"Only because I knew you better than the rest, and I knew you weren't going to slow down. I also worried that I was the one person you might actually slow down for, and that you would eventually resent my asking."

"Pressure from your peers, parents, coaches, anybody but you, is very transitory. If you're going to practice to be a truly outstanding athlete, you're going to have to drive yourself. I can't make you. Your parents can't. Only you. The decision that you're making has to be your own. I think you knew that when you came over here. You didn't need me to tell you that. You're trying to sort out Jody's wishes from everyone else's. That can be tough."

"Any suggestions?" asked Jody.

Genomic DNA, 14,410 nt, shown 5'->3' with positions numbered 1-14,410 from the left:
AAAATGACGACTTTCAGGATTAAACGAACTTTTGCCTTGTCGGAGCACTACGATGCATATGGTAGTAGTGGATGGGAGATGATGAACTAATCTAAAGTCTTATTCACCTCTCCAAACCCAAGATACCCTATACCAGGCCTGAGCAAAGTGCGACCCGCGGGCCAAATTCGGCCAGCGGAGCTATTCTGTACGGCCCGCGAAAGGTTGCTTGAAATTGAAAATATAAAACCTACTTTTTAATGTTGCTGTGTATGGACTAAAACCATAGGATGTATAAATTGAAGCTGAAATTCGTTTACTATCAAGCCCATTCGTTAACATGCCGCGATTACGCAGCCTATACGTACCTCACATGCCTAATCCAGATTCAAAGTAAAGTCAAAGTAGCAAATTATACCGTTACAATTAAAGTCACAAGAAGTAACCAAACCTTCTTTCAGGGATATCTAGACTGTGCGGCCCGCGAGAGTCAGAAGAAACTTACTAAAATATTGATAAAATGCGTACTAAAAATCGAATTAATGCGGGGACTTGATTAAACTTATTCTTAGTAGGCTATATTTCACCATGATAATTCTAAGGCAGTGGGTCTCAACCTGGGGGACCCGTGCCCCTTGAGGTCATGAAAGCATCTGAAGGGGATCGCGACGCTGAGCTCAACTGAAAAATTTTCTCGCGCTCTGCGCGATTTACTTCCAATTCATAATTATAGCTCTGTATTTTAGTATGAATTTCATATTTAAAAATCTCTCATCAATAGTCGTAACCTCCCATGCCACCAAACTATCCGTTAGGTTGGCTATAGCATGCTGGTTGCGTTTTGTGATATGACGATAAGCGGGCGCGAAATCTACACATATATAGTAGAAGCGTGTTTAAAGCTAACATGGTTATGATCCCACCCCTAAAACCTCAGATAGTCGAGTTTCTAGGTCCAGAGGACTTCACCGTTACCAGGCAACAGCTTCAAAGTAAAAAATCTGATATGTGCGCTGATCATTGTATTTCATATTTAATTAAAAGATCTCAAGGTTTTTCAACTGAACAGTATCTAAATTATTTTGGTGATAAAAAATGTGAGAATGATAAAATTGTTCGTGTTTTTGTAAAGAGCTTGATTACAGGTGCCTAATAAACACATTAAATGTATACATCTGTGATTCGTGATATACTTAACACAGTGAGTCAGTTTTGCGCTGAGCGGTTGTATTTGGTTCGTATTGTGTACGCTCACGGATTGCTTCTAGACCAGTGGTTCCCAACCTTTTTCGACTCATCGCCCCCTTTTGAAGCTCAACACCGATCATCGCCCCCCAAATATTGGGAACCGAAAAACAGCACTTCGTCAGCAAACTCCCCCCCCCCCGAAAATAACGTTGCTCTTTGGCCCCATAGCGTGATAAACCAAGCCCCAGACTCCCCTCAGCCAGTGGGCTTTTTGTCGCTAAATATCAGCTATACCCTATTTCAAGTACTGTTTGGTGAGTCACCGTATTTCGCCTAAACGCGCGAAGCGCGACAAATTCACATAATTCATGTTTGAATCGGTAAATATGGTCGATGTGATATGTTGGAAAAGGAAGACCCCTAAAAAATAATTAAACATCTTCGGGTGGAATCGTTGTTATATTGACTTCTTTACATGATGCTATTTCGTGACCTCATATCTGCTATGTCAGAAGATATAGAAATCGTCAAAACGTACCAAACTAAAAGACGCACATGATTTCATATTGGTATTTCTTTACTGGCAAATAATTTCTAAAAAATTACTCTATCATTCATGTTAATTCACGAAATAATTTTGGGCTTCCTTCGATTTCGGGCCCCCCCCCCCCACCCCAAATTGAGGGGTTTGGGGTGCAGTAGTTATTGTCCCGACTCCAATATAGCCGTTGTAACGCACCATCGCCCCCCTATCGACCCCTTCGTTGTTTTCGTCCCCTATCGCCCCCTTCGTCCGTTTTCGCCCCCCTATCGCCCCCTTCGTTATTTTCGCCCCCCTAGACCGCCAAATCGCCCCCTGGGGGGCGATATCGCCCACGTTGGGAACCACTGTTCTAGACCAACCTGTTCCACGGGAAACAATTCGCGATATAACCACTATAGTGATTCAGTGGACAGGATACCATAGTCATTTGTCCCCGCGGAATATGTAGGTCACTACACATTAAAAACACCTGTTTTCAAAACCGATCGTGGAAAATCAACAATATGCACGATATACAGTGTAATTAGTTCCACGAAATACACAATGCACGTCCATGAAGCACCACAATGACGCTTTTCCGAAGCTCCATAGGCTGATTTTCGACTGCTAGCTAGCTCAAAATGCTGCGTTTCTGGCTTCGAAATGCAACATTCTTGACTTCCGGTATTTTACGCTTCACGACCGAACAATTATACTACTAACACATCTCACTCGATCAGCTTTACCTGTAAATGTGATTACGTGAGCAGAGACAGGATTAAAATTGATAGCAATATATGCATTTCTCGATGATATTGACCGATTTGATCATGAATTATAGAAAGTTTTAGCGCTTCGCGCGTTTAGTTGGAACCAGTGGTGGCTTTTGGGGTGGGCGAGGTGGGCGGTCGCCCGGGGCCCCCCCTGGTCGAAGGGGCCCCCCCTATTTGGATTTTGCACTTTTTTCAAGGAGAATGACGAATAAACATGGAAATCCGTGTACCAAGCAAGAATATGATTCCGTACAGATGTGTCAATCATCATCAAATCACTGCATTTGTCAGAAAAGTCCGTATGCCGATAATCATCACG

Dinner was over, and we were ready for dessert. Hal walked in-the Gang seldom knocked. Jody clearly knew who Hal was as well as he knew Tim, and was in awe of what was happening to him that evening. Hal introduced himself, and said to Tim, "You promised dessert. What is it? Was it worth my coming over here for?"

Tim said, "No. But I think you'll enjoy meeting Jody, budding Central High basketball star."

Hal replied, "Good. They need a good one. And you look tall enough. What grade are you, junior, senior? Where've you been keeping yourself?"

Tim said, "In junior high school. He's in ninth grade."

"Ninth grade! You're kidding. How tall are you?"

"Six three."

Hal looked at all of us and said, "I take it that there's more than meets the eye here. I'm sure that you're going to tell me. But before we dissect the 'New Hal' again, feed me something sweet, fattening, and gooey. I'm not Ronnie, you know. I don't have to worry about a paunch. My problem is keeping up the needed calories per mile. Help me out."